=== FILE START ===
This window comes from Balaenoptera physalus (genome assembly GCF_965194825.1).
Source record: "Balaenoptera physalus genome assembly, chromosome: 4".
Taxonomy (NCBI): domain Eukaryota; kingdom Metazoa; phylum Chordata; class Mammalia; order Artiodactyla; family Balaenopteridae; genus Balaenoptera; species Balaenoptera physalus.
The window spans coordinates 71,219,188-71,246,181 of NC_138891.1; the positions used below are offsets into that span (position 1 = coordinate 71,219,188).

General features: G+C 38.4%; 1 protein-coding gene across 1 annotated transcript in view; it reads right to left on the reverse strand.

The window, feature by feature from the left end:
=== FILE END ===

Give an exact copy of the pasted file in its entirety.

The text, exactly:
This window comes from Balaenoptera physalus (genome assembly GCF_965194825.1).
Source record: "Balaenoptera physalus genome assembly, chromosome: 4".
Taxonomy (NCBI): domain Eukaryota; kingdom Metazoa; phylum Chordata; class Mammalia; order Artiodactyla; family Balaenopteridae; genus Balaenoptera; species Balaenoptera physalus.
The window spans coordinates 71,219,188-71,246,181 of NC_138891.1; the positions used below are offsets into that span (position 1 = coordinate 71,219,188).

General features: G+C 38.4%; 1 protein-coding gene across 1 annotated transcript in view; it reads right to left on the reverse strand.

The window, feature by feature from the left end: